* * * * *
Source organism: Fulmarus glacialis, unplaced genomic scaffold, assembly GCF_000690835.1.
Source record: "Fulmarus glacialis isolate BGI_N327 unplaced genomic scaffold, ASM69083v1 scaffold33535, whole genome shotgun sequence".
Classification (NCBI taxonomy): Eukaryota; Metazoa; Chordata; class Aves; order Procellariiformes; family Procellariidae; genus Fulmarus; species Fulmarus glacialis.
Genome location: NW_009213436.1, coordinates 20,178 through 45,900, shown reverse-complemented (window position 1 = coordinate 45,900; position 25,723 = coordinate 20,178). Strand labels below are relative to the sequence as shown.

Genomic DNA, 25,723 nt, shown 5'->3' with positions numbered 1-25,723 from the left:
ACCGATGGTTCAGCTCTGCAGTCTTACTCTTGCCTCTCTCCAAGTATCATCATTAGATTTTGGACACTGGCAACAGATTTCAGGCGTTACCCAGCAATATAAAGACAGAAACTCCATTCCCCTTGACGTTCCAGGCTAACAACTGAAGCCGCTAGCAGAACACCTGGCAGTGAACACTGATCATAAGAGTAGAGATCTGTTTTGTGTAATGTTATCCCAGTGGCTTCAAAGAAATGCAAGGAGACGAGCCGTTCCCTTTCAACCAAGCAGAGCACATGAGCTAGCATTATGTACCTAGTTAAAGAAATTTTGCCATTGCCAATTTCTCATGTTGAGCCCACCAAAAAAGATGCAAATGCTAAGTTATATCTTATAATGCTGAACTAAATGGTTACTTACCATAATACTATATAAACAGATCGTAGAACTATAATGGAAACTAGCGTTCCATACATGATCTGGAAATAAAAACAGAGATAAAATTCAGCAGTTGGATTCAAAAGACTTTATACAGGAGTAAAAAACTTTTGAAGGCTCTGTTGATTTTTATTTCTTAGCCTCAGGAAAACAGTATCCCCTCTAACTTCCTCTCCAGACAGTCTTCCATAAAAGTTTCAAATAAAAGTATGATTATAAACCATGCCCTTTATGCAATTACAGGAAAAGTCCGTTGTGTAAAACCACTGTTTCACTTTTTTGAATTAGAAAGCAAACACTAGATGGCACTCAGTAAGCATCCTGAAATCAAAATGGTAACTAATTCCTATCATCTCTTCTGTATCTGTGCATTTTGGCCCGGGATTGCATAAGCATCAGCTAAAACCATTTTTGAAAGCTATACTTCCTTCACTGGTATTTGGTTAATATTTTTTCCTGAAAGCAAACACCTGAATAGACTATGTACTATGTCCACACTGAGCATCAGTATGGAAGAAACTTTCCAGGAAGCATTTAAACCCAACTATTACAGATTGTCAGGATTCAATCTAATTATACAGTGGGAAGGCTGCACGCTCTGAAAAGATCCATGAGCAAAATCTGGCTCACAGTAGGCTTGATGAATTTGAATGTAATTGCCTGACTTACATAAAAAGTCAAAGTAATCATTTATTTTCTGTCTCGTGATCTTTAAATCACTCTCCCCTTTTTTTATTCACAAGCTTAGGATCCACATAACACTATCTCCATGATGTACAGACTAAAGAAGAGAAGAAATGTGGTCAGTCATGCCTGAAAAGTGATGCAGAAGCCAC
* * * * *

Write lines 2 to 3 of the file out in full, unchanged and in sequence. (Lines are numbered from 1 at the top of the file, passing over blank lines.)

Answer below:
Source record: "Fulmarus glacialis isolate BGI_N327 unplaced genomic scaffold, ASM69083v1 scaffold33535, whole genome shotgun sequence".
Classification (NCBI taxonomy): Eukaryota; Metazoa; Chordata; class Aves; order Procellariiformes; family Procellariidae; genus Fulmarus; species Fulmarus glacialis.